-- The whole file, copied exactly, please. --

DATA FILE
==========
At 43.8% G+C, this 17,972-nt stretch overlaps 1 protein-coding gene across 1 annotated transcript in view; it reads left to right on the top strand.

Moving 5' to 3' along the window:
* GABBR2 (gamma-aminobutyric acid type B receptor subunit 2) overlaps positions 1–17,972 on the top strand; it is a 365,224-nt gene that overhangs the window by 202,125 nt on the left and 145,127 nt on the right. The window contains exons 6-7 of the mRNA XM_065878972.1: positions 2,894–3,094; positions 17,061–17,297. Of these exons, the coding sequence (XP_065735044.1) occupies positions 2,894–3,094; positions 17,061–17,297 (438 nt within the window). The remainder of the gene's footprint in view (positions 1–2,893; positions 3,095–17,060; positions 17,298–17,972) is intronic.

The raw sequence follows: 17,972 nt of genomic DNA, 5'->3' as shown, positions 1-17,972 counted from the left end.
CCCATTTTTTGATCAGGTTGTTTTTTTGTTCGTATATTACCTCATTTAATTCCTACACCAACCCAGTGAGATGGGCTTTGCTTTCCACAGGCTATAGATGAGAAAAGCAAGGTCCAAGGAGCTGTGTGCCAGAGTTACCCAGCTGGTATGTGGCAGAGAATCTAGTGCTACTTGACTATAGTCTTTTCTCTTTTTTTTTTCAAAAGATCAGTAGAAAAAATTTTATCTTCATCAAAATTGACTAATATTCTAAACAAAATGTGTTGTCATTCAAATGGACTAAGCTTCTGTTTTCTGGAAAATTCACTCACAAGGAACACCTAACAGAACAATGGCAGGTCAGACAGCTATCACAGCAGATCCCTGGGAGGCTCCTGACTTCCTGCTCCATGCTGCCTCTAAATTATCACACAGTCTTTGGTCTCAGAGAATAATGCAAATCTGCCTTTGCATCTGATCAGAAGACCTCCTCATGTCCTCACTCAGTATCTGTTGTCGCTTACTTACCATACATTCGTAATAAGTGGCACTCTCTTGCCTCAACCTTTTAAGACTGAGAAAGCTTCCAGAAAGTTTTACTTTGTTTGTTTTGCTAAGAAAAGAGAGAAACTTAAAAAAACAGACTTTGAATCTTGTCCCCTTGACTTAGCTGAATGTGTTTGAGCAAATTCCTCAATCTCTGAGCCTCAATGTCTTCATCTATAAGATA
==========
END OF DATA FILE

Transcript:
At 43.8% G+C, this 17,972-nt stretch overlaps 1 protein-coding gene across 1 annotated transcript in view; it reads left to right on the top strand.

Moving 5' to 3' along the window:
* GABBR2 (gamma-aminobutyric acid type B receptor subunit 2) overlaps positions 1–17,972 on the top strand; it is a 365,224-nt gene that overhangs the window by 202,125 nt on the left and 145,127 nt on the right. The window contains exons 6-7 of the mRNA XM_065878972.1: positions 2,894–3,094; positions 17,061–17,297. Of these exons, the coding sequence (XP_065735044.1) occupies positions 2,894–3,094; positions 17,061–17,297 (438 nt within the window). The remainder of the gene's footprint in view (positions 1–2,893; positions 3,095–17,060; positions 17,298–17,972) is intronic.

The raw sequence follows: 17,972 nt of genomic DNA, 5'->3' as shown, positions 1-17,972 counted from the left end.
CCCATTTTTTGATCAGGTTGTTTTTTTGTTCGTATATTACCTCATTTAATTCCTACACCAACCCAGTGAGATGGGCTTTGCTTTCCACAGGCTATAGATGAGAAAAGCAAGGTCCAAGGAGCTGTGTGCCAGAGTTACCCAGCTGGTATGTGGCAGAGAATCTAGTGCTACTTGACTATAGTCTTTTCTCTTTTTTTTTTCAAAAGATCAGTAGAAAAAATTTTATCTTCATCAAAATTGACTAATATTCTAAACAAAATGTGTTGTCATTCAAATGGACTAAGCTTCTGTTTTCTGGAAAATTCACTCACAAGGAACACCTAACAGAACAATGGCAGGTCAGACAGCTATCACAGCAGATCCCTGGGAGGCTCCTGACTTCCTGCTCCATGCTGCCTCTAAATTATCACACAGTCTTTGGTCTCAGAGAATAATGCAAATCTGCCTTTGCATCTGATCAGAAGACCTCCTCATGTCCTCACTCAGTATCTGTTGTCGCTTACTTACCATACATTCGTAATAAGTGGCACTCTCTTGCCTCAACCTTTTAAGACTGAGAAAGCTTCCAGAAAGTTTTACTTTGTTTGTTTTGCTAAGAAAAGAGAGAAACTTAAAAAAACAGACTTTGAATCTTGTCCCCTTGACTTAGCTGAATGTGTTTGAGCAAATTCCTCAATCTCTGAGCCTCAATGTCTTCATCTATAAGATA